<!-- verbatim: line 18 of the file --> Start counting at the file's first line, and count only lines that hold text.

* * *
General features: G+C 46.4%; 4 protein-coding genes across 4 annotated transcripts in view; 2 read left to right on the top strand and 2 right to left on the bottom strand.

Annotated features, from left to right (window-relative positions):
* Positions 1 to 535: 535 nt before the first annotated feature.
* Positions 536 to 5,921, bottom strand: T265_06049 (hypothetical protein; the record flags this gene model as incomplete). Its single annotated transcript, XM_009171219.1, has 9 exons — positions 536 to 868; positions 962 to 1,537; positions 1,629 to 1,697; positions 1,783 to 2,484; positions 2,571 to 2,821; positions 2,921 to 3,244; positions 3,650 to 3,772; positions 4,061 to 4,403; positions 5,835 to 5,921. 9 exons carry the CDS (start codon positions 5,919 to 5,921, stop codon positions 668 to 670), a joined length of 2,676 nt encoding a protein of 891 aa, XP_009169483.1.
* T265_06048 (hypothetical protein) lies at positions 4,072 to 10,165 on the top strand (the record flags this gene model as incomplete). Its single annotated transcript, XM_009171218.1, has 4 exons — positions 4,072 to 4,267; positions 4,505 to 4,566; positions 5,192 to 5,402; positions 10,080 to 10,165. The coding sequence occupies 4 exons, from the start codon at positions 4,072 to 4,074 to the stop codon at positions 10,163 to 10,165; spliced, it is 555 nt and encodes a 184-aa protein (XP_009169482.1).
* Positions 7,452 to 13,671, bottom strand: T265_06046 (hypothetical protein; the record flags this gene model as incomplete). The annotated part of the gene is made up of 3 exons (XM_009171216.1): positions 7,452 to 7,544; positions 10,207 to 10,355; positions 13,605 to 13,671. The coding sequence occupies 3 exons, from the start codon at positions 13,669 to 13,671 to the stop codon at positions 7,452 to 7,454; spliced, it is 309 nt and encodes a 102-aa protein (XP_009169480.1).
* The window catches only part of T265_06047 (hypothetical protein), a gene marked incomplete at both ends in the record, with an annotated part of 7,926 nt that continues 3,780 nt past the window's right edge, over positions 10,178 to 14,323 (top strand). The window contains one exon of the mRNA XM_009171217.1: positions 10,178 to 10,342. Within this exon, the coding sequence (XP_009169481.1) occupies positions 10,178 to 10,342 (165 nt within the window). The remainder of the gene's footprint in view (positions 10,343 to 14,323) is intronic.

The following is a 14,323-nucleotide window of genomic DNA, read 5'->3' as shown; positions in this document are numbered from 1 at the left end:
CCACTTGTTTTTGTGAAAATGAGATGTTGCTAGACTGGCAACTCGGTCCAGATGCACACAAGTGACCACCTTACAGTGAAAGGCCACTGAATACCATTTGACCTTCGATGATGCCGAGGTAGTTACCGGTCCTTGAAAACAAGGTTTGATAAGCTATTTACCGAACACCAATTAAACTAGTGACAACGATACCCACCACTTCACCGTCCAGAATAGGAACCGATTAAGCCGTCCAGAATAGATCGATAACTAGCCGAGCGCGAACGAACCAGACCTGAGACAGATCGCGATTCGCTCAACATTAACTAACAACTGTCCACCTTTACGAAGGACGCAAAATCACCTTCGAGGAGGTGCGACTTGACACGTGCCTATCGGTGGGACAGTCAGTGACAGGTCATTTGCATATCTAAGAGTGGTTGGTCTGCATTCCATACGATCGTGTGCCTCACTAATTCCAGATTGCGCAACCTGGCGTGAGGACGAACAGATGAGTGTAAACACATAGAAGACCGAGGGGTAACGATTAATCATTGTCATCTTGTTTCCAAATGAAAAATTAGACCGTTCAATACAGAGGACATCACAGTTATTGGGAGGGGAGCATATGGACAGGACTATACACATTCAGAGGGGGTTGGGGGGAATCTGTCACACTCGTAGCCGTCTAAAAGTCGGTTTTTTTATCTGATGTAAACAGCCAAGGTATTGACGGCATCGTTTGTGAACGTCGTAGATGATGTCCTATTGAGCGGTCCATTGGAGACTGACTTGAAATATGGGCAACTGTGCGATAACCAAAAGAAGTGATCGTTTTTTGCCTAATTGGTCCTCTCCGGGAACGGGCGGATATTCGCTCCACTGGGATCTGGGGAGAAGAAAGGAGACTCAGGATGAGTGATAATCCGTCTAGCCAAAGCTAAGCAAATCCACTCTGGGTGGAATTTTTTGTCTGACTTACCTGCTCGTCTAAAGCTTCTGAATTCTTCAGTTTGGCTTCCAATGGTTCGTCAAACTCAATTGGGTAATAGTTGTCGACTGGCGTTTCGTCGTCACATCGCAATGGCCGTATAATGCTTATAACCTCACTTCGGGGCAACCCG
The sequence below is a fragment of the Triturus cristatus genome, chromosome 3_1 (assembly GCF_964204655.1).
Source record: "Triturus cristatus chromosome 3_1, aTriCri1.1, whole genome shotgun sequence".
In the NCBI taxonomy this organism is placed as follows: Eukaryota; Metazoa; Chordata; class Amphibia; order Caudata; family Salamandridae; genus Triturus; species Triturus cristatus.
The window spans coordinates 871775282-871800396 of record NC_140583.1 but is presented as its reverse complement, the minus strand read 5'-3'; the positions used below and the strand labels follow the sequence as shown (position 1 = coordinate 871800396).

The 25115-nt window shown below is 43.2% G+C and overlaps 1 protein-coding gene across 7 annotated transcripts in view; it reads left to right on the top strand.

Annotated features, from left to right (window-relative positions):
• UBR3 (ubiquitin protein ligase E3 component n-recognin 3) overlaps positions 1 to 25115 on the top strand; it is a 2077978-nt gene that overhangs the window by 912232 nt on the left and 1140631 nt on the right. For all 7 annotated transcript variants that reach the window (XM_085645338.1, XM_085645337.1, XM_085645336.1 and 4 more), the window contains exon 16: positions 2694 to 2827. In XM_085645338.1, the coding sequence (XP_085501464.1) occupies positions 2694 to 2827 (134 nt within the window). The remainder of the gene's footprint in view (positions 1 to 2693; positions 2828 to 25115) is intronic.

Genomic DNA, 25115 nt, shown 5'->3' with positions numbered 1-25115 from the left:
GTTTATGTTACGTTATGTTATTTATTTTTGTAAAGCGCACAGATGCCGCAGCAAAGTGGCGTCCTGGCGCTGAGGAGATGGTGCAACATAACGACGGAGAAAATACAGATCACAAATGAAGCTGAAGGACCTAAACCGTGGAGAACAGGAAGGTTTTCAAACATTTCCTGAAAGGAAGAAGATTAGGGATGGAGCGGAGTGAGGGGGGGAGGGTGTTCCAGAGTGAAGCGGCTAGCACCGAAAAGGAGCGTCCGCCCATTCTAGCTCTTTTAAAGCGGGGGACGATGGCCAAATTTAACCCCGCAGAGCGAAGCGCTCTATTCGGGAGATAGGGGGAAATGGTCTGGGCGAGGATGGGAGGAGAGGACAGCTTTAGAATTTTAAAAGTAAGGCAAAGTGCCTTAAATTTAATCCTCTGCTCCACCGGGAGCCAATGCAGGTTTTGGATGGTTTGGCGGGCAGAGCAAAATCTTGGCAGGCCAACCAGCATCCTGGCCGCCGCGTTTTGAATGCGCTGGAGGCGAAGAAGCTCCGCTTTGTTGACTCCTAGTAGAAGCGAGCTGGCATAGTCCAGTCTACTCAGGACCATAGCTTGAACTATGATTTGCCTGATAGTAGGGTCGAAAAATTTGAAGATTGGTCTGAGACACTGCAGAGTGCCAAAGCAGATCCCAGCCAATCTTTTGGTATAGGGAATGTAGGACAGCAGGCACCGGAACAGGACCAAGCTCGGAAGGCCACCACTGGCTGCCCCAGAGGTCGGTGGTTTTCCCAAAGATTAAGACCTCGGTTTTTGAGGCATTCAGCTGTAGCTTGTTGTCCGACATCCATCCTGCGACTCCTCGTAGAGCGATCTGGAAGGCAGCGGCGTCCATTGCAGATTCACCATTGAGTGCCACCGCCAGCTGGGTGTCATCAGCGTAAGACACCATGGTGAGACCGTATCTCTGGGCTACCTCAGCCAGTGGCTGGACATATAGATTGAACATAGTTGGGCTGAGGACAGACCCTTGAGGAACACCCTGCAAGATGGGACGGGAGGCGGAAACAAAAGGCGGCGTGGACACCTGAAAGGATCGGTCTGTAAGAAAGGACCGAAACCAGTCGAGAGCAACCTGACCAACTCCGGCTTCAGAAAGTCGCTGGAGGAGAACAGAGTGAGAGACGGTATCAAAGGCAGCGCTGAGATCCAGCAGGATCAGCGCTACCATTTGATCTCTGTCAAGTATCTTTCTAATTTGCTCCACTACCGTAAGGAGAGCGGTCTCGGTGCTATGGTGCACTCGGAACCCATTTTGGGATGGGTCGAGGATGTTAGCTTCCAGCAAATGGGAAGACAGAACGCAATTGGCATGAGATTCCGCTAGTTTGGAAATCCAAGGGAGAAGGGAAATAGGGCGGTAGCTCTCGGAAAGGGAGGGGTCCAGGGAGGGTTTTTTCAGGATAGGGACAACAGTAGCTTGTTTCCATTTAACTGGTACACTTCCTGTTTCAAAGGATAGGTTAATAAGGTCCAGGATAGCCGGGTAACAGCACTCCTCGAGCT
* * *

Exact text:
GTTTATGTTACGTTATGTTATTTATTTTTGTAAAGCGCACAGATGCCGCAGCAAAGTGGCGTCCTGGCGCTGAGGAGATGGTGCAACATAACGACGGAGAAAATACAGATCACAAATGAAGCTGAAGGACCTAAACCGTGGAGAACAGGAAGGTTTTCAAACATTTCCTGAAAGGAAGAAGATTAGGGATGGAGCGGAGTGAGGGGGGGAGGGTGTTCCAGAGTGAAGCGGCTAGCACCGAAAAGGAGCGTCCGCCCATTCTAGCTCTTTTAAAGCGGGGGACGATGGCCAAATTTAACCCCGCAGAGCGAAGCGCTCTATTCGGGAGATAGGGGGAAATGGTCTGGGCGAGGATGGGAGGAGAGGACAGCTTTAGAATTTTAAAAGTAAGGCAAAGTGCCTTAAATTTAATCCTCTGCTCCACCGGGAGCCAATGCAGGTTTTGGATGGTTTGGCGGGCAGAGCAAAATCTTGGCAGGCCAACCAGCATCCTGGCCGCCGCGTTTTGAATGCGCTGGAGGCGAAGAAGCTCCGCTTTGTTGACTCCTAGTAGAAGCGAGCTGGCATAGTCCAGTCTACTCAGGACCATAGCTTGAACTATGATTTGCCTGATAGTAGGGTCGAAAAATTTGAAGATTGGTCTGAGACACTGCAGAGTGCCAAAGCAGATCCCAGCCAATCTTTTGGTATAGGGAATGTAGGACAGCAGGCACCGGAACAGGACCAAGCTCGGAAGGCCACCACTGGCTGCCCCAGAGGTCGGTGGTTTTCCCAAAGATTAAGACCTCGGTTTTTGAGGCATTCAGCTGTAGCTTGTTGTCCGACATCCATCCTGCGACTCCTCGTAGAGCGATCTGGAAGGCAGCGGCGTCCATTGCAGATTCACCATTGAGTGCCACCGCCAGCTGGGTGTCATCAGCGTAAGACACCATGGTGAGACCGTATCTCTGGGCTACCTCAGCCAGTGGCTGGACATATAGATTGAACATAGTTGGGCTGAGGACAGACCCTTGAGGAACACCCTGCAAGATGGGACGGGAGGCGGAAACAAAAGGCGGCGTGGACACCTGAAAGGATCGGTCTGTAAGAAAGGACCGAAACCAGTCGAGAGCAACCTGACCAACTCCGGCTTCAGAAAGTCGCTGGAGGAGAACAGAGTGAGAGACGGTATCAAAGGCAGCGCTGAGATCCAGCAGGATCAGCGCTACCATTTGATCTCTGTCAAGTATCTTTCTAATTTGCTCCACTACCGTAAGGAGAGCGGTCTCGGTGCTATGGTGCACTCGGAACCCATTTTGGGATGGGTCGAGGATGTTAGCTTCCAGCAAATGGGAAGACAGAACGCAATTGGCATGAGATTCCGCTAGTTTGGAAATCCAAGGGAGAAGGGAAATAGGGCGGTAGCTCTCGGAAAGGGAGGGGTCCAGGGAGGGTTTTTTCAGGATAGGGACAACAGTAGCTTGTTTCCATTTAACTGGTACACTTCCTGTTTCAAAGGATAGGTTAATAAGGTCCAGGATAGCCGGGTAACAGCACTCCTCGAGCT